Chocolate syrup

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Chocolate syrup
Chocolate syrup topping on ice cream.JPG
Chocolate syrup topping on ice cream, in a bowl
Type Syrup
Main ingredients Cocoa powder, sugar, water

Chocolate syrup is a sweet, chocolate-flavored condiment. It is often used as a topping or dessert sauce for various desserts, such as ice cream, or mixed with milk to make chocolate milk or blended with milk and ice cream to make a chocolate milkshake. Chocolate syrup is sold in a variety of consistencies, ranging from a thin liquid that can be drizzled from a bottle to a thick sauce that needs to be spooned onto the dessert item.

Chocolate syrup is also used to top puddings and cakes. Some restaurants use an artistic drizzling of chocolate syrup to decorate servings of cheesecake or cake, along with other decorations such as cocoa powder, powdered sugar or chocolate shavings. Some brands of chocolate syrup are marketed as chocolate milk syrup (e.g., Nesquik). Other brands are marketed as ice cream sundae toppings.

Ingredients[edit]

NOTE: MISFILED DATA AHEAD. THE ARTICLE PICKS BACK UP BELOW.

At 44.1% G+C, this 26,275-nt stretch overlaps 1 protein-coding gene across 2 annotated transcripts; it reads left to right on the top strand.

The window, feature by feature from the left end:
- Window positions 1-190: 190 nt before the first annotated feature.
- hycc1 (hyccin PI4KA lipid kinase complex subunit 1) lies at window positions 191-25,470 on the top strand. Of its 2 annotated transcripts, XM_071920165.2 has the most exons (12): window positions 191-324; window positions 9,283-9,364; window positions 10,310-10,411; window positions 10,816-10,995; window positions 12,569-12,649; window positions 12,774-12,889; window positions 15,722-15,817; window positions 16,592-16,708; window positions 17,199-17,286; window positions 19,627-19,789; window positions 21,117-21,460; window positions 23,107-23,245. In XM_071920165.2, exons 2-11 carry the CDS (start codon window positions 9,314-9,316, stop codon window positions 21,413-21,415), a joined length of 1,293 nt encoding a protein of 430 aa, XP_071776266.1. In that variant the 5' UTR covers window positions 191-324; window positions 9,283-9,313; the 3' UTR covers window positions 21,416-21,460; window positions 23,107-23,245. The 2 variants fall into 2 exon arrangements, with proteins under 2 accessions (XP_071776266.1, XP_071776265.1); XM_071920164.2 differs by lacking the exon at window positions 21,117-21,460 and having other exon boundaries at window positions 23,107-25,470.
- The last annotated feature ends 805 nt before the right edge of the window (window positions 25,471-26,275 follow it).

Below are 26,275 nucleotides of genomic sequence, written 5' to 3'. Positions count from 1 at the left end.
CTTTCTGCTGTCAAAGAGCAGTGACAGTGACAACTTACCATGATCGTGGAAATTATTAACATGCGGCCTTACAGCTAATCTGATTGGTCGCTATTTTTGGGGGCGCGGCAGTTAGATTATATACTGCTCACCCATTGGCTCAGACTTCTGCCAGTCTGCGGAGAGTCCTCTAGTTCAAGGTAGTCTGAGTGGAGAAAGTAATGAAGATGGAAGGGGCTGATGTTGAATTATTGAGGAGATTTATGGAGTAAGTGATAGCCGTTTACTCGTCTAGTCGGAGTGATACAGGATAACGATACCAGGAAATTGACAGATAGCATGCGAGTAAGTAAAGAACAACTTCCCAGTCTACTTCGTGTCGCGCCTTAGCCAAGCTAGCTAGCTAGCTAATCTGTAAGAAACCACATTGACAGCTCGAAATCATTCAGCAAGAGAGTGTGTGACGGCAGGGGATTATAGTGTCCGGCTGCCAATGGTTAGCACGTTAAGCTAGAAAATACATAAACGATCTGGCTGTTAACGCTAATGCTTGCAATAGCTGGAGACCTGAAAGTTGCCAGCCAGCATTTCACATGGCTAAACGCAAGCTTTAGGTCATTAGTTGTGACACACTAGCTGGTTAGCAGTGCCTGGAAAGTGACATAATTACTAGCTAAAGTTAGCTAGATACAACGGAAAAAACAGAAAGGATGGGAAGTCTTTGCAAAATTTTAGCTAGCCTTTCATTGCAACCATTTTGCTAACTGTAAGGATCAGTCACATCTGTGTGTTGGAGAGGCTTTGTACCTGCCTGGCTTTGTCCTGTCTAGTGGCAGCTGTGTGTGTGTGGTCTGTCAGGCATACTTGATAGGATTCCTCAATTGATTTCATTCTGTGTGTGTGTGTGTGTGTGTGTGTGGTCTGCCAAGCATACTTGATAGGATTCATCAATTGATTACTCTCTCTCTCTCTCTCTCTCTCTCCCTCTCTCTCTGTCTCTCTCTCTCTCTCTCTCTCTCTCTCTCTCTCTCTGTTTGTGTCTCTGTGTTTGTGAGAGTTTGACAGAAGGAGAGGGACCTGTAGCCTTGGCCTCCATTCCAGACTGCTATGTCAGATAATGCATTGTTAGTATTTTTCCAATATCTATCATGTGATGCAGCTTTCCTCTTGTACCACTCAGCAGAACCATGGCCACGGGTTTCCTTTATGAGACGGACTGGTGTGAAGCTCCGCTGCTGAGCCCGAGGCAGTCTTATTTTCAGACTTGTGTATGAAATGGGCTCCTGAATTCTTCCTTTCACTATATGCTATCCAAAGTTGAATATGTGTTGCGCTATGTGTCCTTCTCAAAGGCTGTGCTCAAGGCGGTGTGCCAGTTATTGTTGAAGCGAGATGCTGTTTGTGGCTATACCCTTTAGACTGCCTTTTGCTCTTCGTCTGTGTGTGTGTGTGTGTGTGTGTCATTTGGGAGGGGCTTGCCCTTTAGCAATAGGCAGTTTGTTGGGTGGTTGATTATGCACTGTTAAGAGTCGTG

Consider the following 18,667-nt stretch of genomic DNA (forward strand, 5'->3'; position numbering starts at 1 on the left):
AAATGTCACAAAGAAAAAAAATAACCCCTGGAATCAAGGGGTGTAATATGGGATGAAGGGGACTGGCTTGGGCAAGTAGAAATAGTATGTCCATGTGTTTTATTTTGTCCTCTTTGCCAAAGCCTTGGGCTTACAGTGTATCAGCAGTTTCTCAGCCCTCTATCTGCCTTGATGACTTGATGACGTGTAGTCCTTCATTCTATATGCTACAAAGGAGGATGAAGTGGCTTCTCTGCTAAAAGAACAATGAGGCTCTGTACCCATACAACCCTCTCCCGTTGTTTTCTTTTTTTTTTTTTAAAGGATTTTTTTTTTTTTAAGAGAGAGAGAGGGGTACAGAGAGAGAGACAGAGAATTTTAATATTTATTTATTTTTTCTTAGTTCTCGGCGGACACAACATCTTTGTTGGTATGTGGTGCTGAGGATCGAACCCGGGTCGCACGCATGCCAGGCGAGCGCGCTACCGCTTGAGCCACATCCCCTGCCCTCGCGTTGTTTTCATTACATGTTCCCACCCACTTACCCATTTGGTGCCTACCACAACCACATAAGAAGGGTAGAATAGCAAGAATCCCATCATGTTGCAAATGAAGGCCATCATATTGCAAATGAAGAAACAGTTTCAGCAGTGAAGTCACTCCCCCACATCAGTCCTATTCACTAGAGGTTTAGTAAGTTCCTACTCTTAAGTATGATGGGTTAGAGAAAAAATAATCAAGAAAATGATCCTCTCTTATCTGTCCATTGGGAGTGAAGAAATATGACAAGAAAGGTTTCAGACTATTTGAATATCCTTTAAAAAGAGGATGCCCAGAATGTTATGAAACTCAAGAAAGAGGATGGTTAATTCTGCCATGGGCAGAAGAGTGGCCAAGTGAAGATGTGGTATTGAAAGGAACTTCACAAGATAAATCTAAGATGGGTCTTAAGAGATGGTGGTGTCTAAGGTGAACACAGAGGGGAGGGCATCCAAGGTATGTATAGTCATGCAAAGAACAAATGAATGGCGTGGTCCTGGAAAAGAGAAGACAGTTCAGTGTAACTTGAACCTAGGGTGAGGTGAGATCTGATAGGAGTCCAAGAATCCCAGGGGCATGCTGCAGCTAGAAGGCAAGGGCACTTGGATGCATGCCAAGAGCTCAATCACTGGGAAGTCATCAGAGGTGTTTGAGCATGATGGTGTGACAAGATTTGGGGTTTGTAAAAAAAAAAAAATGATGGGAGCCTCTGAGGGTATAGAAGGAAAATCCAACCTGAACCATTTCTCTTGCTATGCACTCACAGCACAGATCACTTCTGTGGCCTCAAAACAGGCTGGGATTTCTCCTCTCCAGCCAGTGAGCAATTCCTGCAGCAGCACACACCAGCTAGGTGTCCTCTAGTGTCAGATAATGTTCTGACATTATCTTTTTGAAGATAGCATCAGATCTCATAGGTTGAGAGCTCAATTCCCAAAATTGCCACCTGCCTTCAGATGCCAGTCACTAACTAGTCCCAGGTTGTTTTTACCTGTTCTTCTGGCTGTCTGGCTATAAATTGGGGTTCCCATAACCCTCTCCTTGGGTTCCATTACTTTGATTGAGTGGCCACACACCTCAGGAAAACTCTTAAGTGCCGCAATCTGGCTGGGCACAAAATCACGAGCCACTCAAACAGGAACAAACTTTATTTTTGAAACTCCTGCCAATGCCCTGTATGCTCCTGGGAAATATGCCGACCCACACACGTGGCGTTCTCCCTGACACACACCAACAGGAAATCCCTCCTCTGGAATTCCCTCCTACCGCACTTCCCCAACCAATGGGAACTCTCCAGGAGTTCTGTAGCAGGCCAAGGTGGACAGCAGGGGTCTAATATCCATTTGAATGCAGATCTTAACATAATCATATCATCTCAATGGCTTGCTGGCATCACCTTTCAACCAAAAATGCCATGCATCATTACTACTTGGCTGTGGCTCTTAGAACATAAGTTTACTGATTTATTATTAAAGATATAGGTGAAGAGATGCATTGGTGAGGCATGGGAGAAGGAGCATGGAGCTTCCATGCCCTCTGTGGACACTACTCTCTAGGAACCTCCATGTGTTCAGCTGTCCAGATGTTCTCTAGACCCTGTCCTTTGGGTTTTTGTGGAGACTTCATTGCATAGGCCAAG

A simple chocolate syrup can be made from unsweetened cocoa powder, a sweetener such as sugar, and water. Recipes may also include other ingredients, such as corn syrup, malt, and flavorings like vanilla extract.[1]

Industrial recipes may contain ingredients such as:[2]

Other uses[edit]

Chocolate syrup was often used in black-and-white movies to simulate blood, because it was safe for the performers to swallow, easy to get out of clothing, and cheap to buy. It is also useful on black and white film for realistic viscocity. It was used in many movies, including The Wasp Woman and Psycho.

Beginning in the 1890s, chocolate syrup was also marketed as a treatment for ailments, including for infants suffering from colic. In part due to the passage of the 1906 Pure Food and Drug Act, which required clear an accurate labeling, chocolate syrup began to transition from primarily medical application to commercial use.[3]

Products[edit]

See also[edit]

References[edit]

  1. ^ "HERSHEY'S Chocolate Syrup". The Hershey Company. Retrieved 1 December 2014. 
  2. ^ Simply Dixon
  3. ^ Maya Wei-Haas (6 September 2017). "The Unlikely Medical History of Chocolate Syrup". Smithsonian Magazine. Retrieved 13 September 2017.